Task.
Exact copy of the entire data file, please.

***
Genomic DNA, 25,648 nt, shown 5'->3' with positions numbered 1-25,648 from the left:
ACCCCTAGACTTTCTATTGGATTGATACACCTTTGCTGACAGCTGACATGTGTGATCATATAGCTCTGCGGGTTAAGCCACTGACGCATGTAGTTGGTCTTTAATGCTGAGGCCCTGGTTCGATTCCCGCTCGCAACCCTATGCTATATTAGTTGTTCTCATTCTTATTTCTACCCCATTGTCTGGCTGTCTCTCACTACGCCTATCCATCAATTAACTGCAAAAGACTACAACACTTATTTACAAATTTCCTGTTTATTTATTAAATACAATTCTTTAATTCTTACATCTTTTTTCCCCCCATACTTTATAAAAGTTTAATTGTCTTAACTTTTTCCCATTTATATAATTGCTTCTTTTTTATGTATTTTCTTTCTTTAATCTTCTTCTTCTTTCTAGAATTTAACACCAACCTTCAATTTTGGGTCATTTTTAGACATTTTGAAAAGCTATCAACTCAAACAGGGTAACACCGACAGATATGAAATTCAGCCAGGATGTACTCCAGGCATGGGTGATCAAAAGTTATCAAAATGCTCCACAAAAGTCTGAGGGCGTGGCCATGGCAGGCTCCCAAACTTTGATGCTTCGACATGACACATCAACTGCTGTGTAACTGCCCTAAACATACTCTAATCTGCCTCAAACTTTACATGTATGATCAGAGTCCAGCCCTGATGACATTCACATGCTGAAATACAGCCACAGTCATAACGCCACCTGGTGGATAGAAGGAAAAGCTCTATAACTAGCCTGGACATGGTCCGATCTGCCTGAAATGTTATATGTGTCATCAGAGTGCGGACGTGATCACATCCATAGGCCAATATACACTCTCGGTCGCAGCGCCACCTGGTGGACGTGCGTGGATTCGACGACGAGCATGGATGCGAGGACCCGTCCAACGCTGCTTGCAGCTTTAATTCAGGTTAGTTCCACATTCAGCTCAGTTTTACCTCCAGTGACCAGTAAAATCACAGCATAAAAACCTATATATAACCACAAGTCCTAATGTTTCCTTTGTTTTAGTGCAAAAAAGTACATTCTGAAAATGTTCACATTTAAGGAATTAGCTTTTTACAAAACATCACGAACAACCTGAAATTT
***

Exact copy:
Genomic DNA, 25,648 nt, shown 5'->3' with positions numbered 1-25,648 from the left:
ACCCCTAGACTTTCTATTGGATTGATACACCTTTGCTGACAGCTGACATGTGTGATCATATAGCTCTGCGGGTTAAGCCACTGACGCATGTAGTTGGTCTTTAATGCTGAGGCCCTGGTTCGATTCCCGCTCGCAACCCTATGCTATATTAGTTGTTCTCATTCTTATTTCTACCCCATTGTCTGGCTGTCTCTCACTACGCCTATCCATCAATTAACTGCAAAAGACTACAACACTTATTTACAAATTTCCTGTTTATTTATTAAATACAATTCTTTAATTCTTACATCTTTTTTCCCCCCATACTTTATAAAAGTTTAATTGTCTTAACTTTTTCCCATTTATATAATTGCTTCTTTTTTATGTATTTTCTTTCTTTAATCTTCTTCTTCTTTCTAGAATTTAACACCAACCTTCAATTTTGGGTCATTTTTAGACATTTTGAAAAGCTATCAACTCAAACAGGGTAACACCGACAGATATGAAATTCAGCCAGGATGTACTCCAGGCATGGGTGATCAAAAGTTATCAAAATGCTCCACAAAAGTCTGAGGGCGTGGCCATGGCAGGCTCCCAAACTTTGATGCTTCGACATGACACATCAACTGCTGTGTAACTGCCCTAAACATACTCTAATCTGCCTCAAACTTTACATGTATGATCAGAGTCCAGCCCTGATGACATTCACATGCTGAAATACAGCCACAGTCATAACGCCACCTGGTGGATAGAAGGAAAAGCTCTATAACTAGCCTGGACATGGTCCGATCTGCCTGAAATGTTATATGTGTCATCAGAGTGCGGACGTGATCACATCCATAGGCCAATATACACTCTCGGTCGCAGCGCCACCTGGTGGACGTGCGTGGATTCGACGACGAGCATGGATGCGAGGACCCGTCCAACGCTGCTTGCAGCTTTAATTCAGGTTAGTTCCACATTCAGCTCAGTTTTACCTCCAGTGACCAGTAAAATCACAGCATAAAAACCTATATATAACCACAAGTCCTAATGTTTCCTTTGTTTTAGTGCAAAAAAGTACATTCTGAAAATGTTCACATTTAAGGAATTAGCTTTTTACAAAACATCACGAACAACCTGAAATTT